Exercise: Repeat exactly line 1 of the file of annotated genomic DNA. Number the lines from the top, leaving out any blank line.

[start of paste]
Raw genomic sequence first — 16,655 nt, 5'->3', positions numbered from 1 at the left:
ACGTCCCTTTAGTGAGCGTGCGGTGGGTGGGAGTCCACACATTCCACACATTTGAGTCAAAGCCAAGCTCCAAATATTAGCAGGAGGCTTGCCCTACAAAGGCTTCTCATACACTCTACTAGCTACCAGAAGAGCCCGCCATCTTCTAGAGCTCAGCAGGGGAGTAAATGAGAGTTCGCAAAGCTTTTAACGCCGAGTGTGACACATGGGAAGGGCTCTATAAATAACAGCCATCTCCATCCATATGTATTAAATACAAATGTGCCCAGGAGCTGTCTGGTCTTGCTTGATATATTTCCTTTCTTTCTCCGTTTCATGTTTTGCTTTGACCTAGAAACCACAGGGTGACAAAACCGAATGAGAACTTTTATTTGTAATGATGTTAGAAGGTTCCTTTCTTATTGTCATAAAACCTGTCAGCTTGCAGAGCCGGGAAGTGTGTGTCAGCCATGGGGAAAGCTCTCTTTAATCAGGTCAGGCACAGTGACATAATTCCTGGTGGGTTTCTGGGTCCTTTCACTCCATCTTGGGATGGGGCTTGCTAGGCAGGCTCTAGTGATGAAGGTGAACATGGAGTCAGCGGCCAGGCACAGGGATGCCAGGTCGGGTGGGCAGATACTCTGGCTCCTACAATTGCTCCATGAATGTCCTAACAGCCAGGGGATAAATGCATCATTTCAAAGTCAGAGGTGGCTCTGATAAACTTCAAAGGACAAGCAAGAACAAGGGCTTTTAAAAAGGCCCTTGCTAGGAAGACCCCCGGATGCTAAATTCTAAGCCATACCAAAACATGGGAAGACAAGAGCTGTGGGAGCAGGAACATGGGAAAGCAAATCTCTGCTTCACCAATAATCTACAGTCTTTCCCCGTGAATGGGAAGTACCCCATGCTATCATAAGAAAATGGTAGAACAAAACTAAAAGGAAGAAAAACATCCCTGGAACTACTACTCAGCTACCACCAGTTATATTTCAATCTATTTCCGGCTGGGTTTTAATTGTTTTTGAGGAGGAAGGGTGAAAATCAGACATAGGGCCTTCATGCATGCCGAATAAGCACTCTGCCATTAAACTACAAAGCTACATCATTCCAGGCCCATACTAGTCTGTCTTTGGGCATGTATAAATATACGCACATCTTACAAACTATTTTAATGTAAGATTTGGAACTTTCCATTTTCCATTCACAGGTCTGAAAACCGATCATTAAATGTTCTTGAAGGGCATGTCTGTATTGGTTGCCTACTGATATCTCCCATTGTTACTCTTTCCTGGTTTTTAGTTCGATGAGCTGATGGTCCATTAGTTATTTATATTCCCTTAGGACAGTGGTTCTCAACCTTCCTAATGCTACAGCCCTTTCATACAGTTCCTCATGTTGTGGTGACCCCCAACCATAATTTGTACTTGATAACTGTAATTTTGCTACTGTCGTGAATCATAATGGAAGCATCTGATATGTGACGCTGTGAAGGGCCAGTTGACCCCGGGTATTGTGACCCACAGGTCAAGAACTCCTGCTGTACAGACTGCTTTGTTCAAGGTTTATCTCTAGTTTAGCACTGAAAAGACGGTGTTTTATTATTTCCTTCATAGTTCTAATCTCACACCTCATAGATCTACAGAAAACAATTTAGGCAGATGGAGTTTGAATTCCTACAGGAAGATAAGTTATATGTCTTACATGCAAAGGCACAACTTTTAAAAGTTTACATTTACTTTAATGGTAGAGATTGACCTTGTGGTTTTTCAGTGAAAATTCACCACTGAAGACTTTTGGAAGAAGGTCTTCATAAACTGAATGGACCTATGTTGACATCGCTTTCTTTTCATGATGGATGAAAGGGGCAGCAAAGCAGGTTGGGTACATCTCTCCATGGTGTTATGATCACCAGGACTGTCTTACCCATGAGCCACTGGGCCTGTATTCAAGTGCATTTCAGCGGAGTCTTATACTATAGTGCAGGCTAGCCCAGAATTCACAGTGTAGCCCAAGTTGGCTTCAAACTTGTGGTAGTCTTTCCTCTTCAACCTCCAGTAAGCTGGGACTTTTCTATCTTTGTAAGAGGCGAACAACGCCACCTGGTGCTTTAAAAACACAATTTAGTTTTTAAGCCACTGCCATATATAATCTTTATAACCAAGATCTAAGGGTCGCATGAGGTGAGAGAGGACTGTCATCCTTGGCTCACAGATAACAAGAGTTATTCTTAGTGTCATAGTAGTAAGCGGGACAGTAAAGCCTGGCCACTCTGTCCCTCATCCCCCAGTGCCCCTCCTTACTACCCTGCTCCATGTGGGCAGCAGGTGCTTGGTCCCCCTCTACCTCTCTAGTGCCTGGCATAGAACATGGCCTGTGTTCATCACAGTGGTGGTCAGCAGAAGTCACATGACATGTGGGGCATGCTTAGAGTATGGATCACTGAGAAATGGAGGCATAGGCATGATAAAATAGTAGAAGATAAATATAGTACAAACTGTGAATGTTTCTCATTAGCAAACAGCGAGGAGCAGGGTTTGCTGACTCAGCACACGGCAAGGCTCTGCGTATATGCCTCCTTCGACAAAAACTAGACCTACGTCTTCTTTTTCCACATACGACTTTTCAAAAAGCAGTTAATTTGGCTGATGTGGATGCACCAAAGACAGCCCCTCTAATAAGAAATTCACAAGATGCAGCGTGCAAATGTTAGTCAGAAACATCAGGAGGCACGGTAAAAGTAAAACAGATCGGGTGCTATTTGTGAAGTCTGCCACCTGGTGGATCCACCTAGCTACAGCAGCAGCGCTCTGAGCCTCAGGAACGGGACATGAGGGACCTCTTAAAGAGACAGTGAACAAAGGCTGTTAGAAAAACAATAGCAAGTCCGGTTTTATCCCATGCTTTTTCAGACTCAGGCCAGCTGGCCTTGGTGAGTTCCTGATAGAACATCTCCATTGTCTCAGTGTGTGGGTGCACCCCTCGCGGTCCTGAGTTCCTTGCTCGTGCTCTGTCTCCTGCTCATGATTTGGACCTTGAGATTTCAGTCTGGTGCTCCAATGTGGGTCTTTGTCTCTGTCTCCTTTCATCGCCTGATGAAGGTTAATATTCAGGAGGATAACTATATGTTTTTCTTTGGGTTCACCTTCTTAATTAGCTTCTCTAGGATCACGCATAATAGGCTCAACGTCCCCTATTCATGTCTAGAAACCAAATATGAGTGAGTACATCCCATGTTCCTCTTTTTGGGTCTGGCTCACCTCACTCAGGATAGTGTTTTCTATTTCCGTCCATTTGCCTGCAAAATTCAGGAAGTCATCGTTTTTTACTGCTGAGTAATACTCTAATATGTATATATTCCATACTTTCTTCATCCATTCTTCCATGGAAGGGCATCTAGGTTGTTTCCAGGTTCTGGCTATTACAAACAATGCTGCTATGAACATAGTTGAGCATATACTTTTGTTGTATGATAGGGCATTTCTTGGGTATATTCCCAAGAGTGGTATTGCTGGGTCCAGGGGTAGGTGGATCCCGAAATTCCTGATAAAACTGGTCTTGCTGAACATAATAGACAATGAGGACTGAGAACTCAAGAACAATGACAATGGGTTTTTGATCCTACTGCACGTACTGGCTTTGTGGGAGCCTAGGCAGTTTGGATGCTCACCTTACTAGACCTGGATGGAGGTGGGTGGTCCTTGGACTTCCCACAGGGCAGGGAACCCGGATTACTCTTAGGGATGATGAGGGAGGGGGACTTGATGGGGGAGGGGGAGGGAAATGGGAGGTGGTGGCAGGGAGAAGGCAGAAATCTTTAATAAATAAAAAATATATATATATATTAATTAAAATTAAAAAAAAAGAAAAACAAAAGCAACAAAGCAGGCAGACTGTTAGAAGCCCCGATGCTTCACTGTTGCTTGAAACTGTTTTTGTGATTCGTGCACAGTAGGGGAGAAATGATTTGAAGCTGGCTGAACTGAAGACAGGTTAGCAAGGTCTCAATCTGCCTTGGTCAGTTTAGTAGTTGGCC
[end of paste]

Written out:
Raw genomic sequence first — 16,655 nt, 5'->3', positions numbered from 1 at the left: